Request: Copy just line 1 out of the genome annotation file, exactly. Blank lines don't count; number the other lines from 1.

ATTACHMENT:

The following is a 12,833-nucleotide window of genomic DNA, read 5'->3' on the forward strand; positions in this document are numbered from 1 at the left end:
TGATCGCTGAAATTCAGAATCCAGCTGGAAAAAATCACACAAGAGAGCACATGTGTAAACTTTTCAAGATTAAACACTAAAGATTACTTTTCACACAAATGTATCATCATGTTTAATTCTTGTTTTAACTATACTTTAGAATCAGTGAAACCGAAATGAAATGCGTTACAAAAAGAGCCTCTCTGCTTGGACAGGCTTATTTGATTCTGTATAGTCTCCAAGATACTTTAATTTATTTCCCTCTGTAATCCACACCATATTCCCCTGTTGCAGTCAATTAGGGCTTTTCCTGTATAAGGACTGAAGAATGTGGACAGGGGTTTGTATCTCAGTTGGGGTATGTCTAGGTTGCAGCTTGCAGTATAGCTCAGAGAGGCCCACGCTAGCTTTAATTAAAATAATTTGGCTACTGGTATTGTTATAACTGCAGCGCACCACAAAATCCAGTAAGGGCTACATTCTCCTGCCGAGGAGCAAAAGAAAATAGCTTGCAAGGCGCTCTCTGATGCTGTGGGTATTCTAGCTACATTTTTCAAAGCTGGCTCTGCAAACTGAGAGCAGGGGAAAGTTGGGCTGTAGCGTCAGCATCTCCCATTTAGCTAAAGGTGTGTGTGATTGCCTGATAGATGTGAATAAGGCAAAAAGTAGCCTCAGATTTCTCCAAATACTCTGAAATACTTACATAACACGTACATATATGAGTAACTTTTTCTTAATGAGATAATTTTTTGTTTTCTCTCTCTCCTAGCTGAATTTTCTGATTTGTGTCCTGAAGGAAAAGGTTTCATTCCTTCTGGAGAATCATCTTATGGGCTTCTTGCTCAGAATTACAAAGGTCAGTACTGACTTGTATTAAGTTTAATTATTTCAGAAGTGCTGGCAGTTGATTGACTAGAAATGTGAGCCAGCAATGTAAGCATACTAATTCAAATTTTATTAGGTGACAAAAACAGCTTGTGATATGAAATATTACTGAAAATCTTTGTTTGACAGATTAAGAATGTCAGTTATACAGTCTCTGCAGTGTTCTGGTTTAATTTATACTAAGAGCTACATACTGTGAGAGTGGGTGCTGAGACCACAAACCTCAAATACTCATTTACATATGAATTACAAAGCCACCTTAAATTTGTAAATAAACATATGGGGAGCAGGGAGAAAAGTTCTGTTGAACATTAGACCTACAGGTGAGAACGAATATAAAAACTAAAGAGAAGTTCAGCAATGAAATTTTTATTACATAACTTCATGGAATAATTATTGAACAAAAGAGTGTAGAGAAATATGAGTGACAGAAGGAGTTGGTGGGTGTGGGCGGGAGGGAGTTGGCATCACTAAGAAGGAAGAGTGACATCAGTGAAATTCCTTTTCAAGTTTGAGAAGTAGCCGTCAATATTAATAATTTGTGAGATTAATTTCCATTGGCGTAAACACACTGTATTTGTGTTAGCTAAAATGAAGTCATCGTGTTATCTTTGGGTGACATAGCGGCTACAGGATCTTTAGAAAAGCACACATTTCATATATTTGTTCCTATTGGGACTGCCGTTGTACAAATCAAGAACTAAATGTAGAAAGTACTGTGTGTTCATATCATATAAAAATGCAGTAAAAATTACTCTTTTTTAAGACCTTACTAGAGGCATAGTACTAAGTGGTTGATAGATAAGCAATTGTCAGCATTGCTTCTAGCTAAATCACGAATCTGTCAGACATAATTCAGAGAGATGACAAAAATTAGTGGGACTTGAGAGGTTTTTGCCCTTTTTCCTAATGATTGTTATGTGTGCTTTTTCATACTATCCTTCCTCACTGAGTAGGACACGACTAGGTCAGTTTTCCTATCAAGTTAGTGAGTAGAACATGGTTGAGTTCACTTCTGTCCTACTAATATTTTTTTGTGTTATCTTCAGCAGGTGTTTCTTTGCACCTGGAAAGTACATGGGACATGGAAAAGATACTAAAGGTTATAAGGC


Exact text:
The following is a 12,833-nucleotide window of genomic DNA, read 5'->3' on the forward strand; positions in this document are numbered from 1 at the left end: